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inakiarroyo profile image
Iñaki Arroyo

At the moment there is not possible to add inner classes in Dart :(

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florianschaetz profile image
(((Florian Schätz)))

Just a little detail:

Personally, I prefer the following:

Instead of letting the builder call all the getters/setters (or even set the fields) directly, you can create a Pizza constructor that takes a builder instance and gets the values from there (personally, I tend to make the builder a static inner class of the class it instantiates):

private Pizza(PizzaBuilder builder) {...}

This has some slight advantages, most of all that you can keep your Pizza object immutable, if you want to (why would you change the crust after baking it?), because all your members can be final and all your collections can be immutableList/Set/etc.

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jvarness profile image
Jake Varness Author

Exactly, that's an excellent point to make! That's what I was getting at with the ability to make something immutable.

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inakiarroyo profile image
Iñaki Arroyo • Edited on

A possible improvement would be adding a named constructor 'Pizza.builder()' which not allow consumers to directly create an instance through the default constructor, giving to the consumer the context that the class is following the builder pattern.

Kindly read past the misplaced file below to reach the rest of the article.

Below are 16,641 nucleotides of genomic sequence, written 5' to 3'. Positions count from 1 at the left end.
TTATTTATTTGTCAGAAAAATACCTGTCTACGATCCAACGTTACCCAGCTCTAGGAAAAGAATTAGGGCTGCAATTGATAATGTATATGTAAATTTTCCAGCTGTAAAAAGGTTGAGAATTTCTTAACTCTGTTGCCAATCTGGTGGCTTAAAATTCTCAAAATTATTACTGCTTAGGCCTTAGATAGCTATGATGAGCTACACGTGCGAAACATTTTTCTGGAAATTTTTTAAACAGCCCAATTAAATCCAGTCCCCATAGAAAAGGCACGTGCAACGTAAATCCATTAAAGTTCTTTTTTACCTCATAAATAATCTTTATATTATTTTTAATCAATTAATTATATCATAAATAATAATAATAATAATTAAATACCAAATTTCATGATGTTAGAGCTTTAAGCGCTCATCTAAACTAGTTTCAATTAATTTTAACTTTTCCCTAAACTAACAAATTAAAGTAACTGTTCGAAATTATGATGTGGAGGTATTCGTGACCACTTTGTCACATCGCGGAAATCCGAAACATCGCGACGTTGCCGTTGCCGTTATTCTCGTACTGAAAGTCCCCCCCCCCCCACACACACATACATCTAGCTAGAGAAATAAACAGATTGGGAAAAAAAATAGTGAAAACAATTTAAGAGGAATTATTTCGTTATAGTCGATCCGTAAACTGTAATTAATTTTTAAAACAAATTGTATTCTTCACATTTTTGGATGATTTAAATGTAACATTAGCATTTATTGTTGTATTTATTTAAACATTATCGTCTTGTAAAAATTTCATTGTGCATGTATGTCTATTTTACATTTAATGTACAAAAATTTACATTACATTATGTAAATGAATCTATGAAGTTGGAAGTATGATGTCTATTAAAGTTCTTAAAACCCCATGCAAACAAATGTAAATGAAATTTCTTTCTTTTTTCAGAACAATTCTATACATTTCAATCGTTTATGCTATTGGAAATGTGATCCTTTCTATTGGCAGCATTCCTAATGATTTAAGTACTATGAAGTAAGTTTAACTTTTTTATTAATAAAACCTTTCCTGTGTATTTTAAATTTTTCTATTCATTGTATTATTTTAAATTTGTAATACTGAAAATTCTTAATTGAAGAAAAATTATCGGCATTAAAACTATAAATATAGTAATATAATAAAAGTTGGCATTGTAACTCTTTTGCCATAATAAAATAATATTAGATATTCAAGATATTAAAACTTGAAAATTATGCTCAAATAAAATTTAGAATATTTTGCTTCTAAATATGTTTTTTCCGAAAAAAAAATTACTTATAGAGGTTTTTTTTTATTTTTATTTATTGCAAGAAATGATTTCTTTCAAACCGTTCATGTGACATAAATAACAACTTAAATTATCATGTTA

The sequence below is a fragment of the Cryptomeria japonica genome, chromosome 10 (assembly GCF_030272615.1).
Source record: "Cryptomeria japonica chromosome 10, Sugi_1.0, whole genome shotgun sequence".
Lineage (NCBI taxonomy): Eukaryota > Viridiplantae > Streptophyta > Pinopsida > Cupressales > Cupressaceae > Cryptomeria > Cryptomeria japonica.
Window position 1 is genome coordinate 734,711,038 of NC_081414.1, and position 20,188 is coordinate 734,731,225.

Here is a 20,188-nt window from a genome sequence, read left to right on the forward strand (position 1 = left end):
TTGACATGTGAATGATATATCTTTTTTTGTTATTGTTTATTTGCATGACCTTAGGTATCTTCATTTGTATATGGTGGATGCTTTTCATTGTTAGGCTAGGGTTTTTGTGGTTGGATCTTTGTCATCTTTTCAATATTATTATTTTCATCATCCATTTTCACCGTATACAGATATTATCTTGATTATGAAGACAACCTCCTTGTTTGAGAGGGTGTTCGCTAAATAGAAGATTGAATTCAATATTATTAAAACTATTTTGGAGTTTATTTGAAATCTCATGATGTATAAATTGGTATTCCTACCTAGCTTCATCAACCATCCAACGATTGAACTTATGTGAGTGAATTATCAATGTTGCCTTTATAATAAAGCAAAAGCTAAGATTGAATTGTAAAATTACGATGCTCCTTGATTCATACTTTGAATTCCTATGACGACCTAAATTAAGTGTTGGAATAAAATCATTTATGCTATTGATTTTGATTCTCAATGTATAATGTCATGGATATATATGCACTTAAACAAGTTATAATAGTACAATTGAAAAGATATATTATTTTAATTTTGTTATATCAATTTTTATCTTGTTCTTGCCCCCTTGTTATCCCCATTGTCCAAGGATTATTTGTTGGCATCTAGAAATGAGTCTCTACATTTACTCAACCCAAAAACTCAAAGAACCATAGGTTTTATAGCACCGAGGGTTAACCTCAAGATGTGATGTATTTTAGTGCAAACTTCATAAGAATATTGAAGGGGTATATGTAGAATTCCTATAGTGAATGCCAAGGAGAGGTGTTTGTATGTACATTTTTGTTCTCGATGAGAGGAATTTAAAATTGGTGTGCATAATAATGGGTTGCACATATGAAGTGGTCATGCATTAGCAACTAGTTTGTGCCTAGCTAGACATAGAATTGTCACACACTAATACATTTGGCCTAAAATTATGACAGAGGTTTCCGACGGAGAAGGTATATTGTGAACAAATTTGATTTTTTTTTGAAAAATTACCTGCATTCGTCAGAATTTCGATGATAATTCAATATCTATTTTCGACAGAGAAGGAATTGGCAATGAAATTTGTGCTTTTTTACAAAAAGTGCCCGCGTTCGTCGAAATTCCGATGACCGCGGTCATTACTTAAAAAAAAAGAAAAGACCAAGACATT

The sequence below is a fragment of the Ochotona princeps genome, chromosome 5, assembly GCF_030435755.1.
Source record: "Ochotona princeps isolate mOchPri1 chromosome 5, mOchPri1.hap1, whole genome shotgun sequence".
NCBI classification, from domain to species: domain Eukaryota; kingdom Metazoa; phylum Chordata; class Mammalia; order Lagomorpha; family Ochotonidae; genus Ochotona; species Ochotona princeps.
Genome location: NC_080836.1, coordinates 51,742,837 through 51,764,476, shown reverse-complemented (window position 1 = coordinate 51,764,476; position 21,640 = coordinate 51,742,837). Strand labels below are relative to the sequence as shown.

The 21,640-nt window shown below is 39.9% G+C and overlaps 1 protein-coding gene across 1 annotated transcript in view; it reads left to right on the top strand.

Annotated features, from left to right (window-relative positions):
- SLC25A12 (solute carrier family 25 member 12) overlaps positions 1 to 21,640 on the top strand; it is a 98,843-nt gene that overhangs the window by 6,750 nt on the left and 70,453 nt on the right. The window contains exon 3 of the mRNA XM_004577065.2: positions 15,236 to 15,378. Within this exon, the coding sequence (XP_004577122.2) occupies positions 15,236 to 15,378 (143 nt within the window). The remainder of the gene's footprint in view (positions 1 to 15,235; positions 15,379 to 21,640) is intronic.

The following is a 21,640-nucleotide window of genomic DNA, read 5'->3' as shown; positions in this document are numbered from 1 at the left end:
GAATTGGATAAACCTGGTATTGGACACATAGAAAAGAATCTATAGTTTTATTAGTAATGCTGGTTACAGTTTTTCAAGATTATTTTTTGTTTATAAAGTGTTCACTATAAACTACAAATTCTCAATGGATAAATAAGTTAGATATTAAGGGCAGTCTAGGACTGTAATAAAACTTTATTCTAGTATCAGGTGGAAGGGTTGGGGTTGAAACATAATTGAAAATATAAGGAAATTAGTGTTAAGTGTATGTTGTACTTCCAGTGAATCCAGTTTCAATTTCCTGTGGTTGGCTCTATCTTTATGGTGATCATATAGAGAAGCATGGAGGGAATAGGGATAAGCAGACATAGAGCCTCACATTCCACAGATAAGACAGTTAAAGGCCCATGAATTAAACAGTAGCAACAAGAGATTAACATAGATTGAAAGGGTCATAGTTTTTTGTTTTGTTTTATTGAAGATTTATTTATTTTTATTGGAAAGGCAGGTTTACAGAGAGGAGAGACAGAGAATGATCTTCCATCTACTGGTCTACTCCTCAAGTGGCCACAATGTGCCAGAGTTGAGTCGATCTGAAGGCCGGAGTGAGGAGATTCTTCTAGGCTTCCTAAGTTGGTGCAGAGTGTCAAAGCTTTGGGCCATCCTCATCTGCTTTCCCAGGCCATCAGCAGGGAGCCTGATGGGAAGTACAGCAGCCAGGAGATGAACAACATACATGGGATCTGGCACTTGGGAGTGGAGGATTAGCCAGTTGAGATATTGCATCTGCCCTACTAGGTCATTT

Pizza pizza = Pizza.builder()
..toppings = ['pepperoni', 'mushrooms']
..sauce = 'spaghetti'
..hasExtraCheese = true;

I've written a post following your Pizza example about my own implementation of the Builder pattern :)

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abelagoi profile image
Agoi Abel Adeyemi

Men, you are doing great.
Posting almost every day. thats cool

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jvarness profile image
Jake Varness Author

Haha thanks Agoi!

It's probably not going to always be like this, but I appreciate the support :)

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jvarness profile image
Jake Varness Author

Crap... Yes, thank you for pointing that out.